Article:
What this manifesto manages to do so beautifully, is that it destroys the ongoing “project” within mainstream left-politics and liberal feminism to ontologize oppression, that is to say, to recreate a secular version of original sin. XFM seems to be able to combat this by creating (what I refer to in a previous post), a weaponized theory, a technomagick, something which allows us to navigate the webs and networks which techno-capitalism produces. One can see how the “network” is a useful replacement to the outdated concept of the physical commune. By recognizing the potential of networking, in the form of small IRC chatrooms, informal twitter posse’s, Tumblr, Ello, etc, XFM manages to incorporate these attributes and gives them an important place in its feminist networkology. Understanding these realities, one could even go as far as to say that the internet has the potential to abolish the mandatory gendered subject altogether, Or in better terms: the internet can allow for an opening up of a multiplicity. The transforming of the subject to something which is pure networked thought.

What makes XFM particularly important is that it takes advantage of the terminology of open source software. By allowing for the formulation of an “open-ended feminism,” XFM enables the creation of a feminism with multiple forks, clones, prostheses and I/O ports. A feminism of “universal ports, interfaces and orifices.”[6] It is in this sense that XFM is fundamentally an inhuman (or posthuman) philosophy. In that its account for the subject (the “person”, the “individual”, the human) it recognizes the fluidity/liquidity of the subject as something akin to hot liquid, something which can be molded into a non-human thing. It is this dark excess which gives XFM its essential aesthetic.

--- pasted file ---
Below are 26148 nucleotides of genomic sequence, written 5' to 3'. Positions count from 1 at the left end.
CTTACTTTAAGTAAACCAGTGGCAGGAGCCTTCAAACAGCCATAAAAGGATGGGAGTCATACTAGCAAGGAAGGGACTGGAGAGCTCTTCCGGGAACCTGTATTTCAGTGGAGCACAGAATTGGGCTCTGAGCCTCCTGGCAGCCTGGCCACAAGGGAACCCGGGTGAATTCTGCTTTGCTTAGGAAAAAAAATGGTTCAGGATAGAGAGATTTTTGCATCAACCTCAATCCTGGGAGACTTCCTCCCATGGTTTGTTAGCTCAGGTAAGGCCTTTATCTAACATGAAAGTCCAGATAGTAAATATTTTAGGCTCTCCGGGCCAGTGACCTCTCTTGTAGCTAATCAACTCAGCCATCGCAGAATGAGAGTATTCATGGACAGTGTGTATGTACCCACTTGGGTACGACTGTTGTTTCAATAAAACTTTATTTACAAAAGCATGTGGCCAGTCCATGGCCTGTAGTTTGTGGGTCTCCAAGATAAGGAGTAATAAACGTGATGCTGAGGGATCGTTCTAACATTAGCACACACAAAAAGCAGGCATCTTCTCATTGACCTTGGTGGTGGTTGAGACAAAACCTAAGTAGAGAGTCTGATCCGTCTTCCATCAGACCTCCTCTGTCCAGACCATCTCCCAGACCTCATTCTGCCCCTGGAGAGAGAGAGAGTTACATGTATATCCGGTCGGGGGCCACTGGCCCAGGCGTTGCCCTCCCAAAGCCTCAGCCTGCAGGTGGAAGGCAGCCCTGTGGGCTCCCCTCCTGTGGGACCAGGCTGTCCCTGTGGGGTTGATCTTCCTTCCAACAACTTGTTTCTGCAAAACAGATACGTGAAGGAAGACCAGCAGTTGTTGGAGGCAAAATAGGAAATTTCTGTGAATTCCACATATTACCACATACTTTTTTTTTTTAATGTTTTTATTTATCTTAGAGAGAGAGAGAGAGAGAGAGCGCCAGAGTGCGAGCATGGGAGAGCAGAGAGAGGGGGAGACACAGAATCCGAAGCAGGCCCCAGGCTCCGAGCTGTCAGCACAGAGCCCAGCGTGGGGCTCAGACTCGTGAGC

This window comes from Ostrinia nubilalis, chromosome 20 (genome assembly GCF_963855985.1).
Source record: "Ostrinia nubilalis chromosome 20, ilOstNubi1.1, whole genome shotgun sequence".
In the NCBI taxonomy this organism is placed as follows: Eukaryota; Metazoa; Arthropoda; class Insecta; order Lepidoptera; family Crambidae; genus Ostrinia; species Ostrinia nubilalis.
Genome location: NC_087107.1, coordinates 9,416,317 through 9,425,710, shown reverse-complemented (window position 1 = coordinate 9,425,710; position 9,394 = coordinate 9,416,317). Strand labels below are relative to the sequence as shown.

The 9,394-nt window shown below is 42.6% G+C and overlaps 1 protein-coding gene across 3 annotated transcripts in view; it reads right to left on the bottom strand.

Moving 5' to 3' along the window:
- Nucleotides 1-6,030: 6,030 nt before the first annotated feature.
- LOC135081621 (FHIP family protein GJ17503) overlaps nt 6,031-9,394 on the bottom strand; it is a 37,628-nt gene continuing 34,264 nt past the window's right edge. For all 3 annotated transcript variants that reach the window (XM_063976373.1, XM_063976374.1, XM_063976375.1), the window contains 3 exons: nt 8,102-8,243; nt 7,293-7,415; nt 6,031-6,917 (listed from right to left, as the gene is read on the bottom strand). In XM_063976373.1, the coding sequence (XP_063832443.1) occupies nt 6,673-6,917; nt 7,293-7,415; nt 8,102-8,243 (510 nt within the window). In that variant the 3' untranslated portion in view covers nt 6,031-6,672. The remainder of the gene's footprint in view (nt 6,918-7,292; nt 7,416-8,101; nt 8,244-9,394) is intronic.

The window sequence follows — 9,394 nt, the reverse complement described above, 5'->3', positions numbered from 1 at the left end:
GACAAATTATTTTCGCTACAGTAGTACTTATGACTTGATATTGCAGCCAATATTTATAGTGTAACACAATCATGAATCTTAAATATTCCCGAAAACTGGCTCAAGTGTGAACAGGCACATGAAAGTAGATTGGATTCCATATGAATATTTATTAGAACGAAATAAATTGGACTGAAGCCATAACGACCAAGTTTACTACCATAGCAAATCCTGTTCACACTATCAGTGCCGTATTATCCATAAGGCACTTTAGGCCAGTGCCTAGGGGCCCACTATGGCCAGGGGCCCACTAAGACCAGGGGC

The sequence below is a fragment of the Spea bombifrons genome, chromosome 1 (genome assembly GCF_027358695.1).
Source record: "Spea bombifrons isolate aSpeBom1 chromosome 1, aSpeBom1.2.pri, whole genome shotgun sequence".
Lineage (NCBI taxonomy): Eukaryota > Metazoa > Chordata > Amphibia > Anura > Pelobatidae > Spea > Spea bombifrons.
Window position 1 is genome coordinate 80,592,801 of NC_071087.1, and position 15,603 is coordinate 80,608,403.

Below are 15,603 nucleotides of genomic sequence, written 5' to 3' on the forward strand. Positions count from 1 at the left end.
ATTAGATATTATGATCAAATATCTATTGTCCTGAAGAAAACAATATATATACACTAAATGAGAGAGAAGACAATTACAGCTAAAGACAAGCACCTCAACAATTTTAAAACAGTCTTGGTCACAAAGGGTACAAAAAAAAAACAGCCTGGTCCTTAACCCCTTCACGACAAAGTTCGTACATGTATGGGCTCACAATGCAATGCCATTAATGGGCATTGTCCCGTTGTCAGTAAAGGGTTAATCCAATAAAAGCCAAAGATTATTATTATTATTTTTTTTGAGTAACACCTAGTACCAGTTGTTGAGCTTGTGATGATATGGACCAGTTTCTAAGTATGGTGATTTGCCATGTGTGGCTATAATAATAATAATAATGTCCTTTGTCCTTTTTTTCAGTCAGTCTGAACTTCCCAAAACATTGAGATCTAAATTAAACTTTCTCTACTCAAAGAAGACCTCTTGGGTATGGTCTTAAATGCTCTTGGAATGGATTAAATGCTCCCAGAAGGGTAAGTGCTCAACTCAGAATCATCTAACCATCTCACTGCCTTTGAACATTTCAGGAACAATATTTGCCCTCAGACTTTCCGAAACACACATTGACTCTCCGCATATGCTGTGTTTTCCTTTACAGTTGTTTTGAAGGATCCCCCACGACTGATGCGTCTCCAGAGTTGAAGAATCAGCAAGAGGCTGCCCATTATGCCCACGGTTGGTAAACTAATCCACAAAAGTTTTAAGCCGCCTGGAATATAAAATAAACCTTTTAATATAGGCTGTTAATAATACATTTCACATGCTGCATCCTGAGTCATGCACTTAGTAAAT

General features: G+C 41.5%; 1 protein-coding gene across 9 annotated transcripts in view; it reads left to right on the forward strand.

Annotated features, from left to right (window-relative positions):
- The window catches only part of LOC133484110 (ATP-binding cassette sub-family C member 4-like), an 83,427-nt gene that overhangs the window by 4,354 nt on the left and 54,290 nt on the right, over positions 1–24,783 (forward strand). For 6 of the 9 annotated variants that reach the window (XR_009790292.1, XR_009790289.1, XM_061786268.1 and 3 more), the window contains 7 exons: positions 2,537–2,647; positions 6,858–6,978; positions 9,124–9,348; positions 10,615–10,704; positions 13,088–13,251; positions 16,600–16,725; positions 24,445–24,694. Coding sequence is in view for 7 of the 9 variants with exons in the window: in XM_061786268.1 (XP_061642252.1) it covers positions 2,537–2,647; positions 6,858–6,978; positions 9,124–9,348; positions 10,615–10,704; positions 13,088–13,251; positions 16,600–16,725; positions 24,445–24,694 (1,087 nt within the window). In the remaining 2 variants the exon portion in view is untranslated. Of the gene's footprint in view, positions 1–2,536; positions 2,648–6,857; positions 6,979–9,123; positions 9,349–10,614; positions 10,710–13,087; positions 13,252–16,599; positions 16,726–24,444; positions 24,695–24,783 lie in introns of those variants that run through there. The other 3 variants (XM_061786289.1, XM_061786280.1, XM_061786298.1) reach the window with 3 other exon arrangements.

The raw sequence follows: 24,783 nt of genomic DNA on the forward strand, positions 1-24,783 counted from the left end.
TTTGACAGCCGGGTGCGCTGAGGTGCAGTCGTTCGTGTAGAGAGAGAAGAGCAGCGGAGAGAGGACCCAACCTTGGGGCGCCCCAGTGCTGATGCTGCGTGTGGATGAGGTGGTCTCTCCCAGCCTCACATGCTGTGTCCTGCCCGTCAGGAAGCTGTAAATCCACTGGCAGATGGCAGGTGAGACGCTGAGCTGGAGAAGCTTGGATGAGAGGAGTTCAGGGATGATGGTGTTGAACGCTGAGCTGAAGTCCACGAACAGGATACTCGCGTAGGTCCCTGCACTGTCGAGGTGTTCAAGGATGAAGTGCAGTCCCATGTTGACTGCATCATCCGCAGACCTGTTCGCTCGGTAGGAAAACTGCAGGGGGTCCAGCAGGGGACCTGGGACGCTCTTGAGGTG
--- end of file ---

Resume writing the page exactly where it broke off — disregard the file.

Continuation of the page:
My only critique of the Manifesto is its rash judgement of theology as a whole. While it is correct in its critique of essentialist feminist theology, it severely underestimates the liberatory (and useful) potential that the project of theology has. Altogether though, Xenofeminism, for me at least, seems to represent the NRx/Dark Enlightenment of feminism (I mean this in the best possible way!) XFM is the opening up of the black pit of dark feminism. It represents a recognition of the limits, boundaries and potentials that feminism holds while simultaneously, not falling into the pitfalls of techno-secessionism that one sees in the like of NRx. Lastly, XFM’s refreshingly cautious optimism in regards to technology is something sorely needed in the world of theory and cyber-politics.

[1] “alienation is the labour of freedom’s construction.” (ZERO, 0x01)

[2] Marx, Karl. “Critique of Hegel’s Philosophy in General’.” Economic and Philosophic Manuscripts of 1844 (1844).

[3] Ibid.

[4] Baudrillard, J., Lotringer, S., El Kholti, H., & Kraus, C. (2007). In the shadow of the silent majorities. “They know that there is no liberation, and that a system is abolished only by pushing it mto hyperlogic, by forcing it into an excessive practice which is equivalent to a brutal amortization. “You want us to consume – O.K., let’s consume always more, and anything whatsoever; for any useless and absurd purpose.”

[5] Marx, Karl. “Critique of Hegel’s Philosophy in General’.” Economic and Philosophic Manuscripts of 1844 (1844). “it therefore needs a nature outside itself, an object outside itself, in order to satisfy itself, to be stilled. Hunger is an acknowledged need of my body for an object existing outside it, indispensable to its integration and to the expression of its essential being. The sun is the object of the plant – an indispensable object to it, confirming its life – just as the plant is an object of the sun, being an expression of the life-awakening power of the sun, of the sun’s objective essential power.”

[6] ‘The 3D Additivist Manifesto’. N. p., 2015. Web. 14 June 2015.